For whatever reason, the topic of addiction is rarely dealt with in film. Perhaps it is a theme too close to home for many, or a debate most may feel they cannot give enough justice; but for those willing to tackle such a hefty subject, the results are often pretty impressive. Directed by Felix Van Groeningen, Beautiful Boy follows in this vein, presenting the harsh realities of a harrowing true story that we are painfully reminded has still not reached a definite positive conclusion. As moving as recent A Star is Born and as gritty as Requiem for A Dream, Beautiful Boy is in equal parts a modern and timeless treatment of such sensitive subject matter.
Based on the memoirs of father and son David and Nic Sheff (played by Steve Carrell and Timothee Chalamet), Beautiful Boy opens on an instantly poignant note, with David desperately begging for some professional help to come to terms with his son’s crippling drug addiction. We then plummet back a few years, steadily witnessing Nic’s descent from a carefree child to a seriously suffering young adult first-hand. Initially, the film’s reliance on flashbacks feels a little heavy-handed. But just as we start to question whether we’ve seen one too many touching montages, it starts to become clear that the structure could not be fitting. This is not a linear story, nor is Nic’s hope of recovery straightforward, and at no point does Van Groeningen ever hold back from this in the way he frames the events. Such a structure may be disorienting, but there is simply no means more authentic for such a rough-edged tale.
At the film’s very core are a number of powerhouse performances. As struggling father David, Steve Carrell delivers what is arguably a career best turn. At all times he steers clear from so many of the obvious tropes that such a character could fall into, never veering towards an archetypal good guy figure. In fact, he is his most impressive in the moments when he reflects on his decisions as a father, showing regret and even remorse for some of the choices made raising Nic. Most impressive of all is the way he makes us question David’s behaviour, forcing us to empathise but never sympathise with his decisions, particularly when he seems to turn his back on Nic in his darkest time of need. Carrell is worlds away from his comedic comfort zone, but it’s impossible to tell, and it is essentially guaranteed that he’ll continue to receive praise as awards season creeps up.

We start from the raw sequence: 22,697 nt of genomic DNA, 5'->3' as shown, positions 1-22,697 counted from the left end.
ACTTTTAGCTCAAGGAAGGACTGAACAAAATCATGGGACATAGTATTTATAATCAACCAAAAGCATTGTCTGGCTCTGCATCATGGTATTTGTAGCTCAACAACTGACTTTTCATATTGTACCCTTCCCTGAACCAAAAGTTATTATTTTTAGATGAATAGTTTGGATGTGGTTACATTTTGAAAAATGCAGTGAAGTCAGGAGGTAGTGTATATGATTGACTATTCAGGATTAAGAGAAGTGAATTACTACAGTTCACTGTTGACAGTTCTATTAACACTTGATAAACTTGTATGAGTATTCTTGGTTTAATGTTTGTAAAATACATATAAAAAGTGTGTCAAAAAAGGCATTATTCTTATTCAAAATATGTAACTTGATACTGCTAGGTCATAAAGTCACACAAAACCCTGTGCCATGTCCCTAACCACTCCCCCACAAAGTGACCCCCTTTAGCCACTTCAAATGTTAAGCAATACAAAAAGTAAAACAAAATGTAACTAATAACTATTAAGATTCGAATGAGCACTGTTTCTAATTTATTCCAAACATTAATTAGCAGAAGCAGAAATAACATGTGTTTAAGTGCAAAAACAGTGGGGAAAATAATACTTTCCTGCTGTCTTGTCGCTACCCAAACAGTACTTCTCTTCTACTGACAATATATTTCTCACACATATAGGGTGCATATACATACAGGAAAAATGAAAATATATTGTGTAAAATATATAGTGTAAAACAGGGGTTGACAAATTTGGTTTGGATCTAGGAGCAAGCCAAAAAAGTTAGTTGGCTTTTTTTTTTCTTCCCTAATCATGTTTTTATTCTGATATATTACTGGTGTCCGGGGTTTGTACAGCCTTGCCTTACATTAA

Opposite Carrell is rising star Timothee Chalamet. Here, he builds on his massive leap to fame in Call Me By Your Name and then some, with what is one of the most sophisticated performances delivered by a young actor in a very long time. He gets completely under the skin of Nic, every twitch, tear and tantrum encapsulating the complexities of such a confused teen. Few actors are able to lay all their cards on the table with such subtlety, but Chalamet does exactly that, effortlessly conveying Nic’s youthful vulnerability and naivety. He is practically guaranteed a Best Supporting Actor nomination, and with the way things are currently playing out, it would probably be an injustice if he didn’t win the damn thing.
A film like this could easily become overbearing. Yes, Van Groeningen hammers home his message quite hard, but he does so with great skill as the film never veers towards sentimentality or condemning anyone involved – David is never blamed for his son’s struggle, Nic is never belittled for his addiction. Rather, Beautiful Boy offers no solution to Nic’s disease. Not only is this two actors at their very finest, and awards bait at its best, this is real life at its very harshest, concluding on the vital note that some problems will never have easy solutions.
Beautiful Boy (2018), directed by Felix Van Groeningen, played as part of this year’s London Film Festival and will be released in the UK on the 18th January 2019 via StudioCanal.